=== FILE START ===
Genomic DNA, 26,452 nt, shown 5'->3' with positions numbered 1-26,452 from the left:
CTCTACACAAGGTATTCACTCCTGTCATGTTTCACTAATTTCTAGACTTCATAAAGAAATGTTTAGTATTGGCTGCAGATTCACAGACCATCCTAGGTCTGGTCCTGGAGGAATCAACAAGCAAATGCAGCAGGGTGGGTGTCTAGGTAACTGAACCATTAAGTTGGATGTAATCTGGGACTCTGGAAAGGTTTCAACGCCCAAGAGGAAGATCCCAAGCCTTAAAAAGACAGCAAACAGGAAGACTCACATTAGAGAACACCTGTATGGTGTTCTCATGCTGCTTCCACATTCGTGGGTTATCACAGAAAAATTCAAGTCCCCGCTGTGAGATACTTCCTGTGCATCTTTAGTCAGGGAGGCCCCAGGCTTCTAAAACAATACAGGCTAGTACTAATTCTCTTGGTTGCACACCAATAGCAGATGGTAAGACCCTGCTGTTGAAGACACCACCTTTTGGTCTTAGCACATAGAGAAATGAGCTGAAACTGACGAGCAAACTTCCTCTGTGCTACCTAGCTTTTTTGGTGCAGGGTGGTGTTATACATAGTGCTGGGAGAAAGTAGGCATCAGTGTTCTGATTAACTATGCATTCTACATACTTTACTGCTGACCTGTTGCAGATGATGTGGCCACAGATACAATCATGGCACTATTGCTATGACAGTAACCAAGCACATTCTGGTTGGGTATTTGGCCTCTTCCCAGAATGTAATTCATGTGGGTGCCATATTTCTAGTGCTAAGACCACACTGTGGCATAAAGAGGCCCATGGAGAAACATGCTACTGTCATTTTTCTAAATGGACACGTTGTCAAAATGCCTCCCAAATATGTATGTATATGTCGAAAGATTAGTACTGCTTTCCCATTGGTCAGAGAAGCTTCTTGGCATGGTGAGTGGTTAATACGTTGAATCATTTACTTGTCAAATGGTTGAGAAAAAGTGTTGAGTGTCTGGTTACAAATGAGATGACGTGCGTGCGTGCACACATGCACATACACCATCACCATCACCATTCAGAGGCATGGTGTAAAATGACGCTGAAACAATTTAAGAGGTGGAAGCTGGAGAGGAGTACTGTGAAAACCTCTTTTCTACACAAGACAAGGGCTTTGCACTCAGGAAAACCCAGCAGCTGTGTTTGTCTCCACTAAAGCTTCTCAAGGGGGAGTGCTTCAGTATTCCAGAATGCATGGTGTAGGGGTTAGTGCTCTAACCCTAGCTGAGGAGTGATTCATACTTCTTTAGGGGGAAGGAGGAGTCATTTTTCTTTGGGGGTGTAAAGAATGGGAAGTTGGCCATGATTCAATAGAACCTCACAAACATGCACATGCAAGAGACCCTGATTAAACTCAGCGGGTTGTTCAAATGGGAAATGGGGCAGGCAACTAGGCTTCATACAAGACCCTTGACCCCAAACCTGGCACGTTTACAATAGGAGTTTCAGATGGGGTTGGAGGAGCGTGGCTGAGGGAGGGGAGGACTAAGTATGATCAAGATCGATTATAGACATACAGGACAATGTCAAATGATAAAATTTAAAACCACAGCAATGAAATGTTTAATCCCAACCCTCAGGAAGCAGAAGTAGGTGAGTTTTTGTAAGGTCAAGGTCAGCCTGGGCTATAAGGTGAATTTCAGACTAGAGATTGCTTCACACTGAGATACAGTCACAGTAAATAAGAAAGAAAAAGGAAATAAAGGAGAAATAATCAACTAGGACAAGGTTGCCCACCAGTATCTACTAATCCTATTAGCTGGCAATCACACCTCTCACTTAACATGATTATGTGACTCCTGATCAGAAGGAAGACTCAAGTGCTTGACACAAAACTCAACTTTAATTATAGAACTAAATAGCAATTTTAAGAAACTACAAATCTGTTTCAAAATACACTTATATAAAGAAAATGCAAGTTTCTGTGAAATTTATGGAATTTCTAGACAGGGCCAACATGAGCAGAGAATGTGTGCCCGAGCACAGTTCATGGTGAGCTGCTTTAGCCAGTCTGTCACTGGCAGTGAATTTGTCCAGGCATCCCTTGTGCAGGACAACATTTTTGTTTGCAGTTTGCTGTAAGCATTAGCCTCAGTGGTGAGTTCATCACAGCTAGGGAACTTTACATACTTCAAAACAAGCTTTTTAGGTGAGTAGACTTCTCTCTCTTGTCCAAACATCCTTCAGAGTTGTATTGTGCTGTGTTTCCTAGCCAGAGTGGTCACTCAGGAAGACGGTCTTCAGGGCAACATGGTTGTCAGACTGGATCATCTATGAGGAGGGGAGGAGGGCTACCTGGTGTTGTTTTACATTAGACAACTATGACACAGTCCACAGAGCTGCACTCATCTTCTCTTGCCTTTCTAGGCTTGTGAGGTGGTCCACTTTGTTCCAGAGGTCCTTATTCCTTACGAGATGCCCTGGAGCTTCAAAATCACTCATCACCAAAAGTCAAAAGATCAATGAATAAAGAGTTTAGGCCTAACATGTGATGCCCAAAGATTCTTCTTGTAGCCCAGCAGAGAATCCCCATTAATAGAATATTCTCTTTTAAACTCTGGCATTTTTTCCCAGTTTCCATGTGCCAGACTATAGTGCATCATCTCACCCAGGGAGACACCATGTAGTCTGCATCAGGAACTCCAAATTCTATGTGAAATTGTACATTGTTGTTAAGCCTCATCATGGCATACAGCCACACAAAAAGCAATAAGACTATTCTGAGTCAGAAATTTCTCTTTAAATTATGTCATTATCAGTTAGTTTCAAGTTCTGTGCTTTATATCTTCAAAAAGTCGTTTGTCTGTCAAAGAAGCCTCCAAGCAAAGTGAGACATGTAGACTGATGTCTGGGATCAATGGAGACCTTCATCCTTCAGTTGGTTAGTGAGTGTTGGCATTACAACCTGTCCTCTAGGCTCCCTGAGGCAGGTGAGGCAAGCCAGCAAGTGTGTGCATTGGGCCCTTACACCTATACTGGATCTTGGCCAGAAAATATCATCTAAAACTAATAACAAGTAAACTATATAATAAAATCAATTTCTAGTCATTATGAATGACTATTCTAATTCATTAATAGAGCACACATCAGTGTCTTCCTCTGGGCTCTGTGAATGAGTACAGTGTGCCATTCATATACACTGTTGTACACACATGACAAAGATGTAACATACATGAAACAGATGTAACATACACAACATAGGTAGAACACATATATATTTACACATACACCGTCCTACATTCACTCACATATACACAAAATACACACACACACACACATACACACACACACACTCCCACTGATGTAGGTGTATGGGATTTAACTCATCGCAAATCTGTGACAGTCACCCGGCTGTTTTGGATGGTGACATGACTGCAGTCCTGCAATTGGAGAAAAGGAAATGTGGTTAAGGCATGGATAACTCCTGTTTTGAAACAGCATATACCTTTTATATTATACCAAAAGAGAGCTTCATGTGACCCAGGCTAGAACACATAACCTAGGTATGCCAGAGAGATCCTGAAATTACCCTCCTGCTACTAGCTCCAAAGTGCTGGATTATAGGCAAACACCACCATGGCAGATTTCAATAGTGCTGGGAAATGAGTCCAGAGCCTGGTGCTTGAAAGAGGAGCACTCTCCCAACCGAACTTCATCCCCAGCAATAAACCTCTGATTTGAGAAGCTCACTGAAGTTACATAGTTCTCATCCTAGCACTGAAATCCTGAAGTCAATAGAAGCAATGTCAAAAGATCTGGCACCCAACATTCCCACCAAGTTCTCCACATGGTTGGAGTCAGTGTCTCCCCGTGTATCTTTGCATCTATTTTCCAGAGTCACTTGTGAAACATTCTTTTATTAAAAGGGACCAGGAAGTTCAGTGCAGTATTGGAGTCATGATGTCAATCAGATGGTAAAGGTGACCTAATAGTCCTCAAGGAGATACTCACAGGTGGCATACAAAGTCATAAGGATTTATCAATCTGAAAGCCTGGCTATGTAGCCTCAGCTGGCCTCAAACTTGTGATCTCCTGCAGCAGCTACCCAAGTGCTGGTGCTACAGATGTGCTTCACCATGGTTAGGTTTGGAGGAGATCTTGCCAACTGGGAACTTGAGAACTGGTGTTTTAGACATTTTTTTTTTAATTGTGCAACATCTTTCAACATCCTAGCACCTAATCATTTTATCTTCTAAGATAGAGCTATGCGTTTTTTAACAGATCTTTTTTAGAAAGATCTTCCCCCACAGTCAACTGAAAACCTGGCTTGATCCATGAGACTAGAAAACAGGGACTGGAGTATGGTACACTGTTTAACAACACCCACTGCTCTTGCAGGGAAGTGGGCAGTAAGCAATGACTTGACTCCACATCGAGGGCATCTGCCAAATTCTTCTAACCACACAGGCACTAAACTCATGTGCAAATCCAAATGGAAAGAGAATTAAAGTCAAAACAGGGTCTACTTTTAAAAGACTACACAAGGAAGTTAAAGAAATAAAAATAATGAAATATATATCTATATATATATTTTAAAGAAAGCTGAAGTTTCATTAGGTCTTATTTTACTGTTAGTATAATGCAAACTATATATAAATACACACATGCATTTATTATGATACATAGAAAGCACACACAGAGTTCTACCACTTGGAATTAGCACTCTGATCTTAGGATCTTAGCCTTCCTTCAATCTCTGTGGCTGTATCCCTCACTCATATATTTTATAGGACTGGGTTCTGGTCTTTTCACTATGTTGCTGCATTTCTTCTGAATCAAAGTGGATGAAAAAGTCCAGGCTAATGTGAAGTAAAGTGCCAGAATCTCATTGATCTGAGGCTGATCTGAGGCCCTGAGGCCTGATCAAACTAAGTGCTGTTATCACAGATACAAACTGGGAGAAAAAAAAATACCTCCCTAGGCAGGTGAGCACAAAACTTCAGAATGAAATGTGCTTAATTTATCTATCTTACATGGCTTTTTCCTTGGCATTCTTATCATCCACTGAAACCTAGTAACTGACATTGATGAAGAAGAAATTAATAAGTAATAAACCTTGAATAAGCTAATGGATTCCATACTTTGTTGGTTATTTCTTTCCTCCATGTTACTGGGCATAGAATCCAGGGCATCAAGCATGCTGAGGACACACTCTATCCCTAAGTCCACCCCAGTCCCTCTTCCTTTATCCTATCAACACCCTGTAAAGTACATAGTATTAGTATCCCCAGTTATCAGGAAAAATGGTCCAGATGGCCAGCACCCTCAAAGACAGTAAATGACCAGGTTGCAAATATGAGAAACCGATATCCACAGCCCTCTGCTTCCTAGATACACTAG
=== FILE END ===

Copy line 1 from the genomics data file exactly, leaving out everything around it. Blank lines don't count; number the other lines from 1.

Genomic DNA, 26,452 nt, shown 5'->3' with positions numbered 1-26,452 from the left: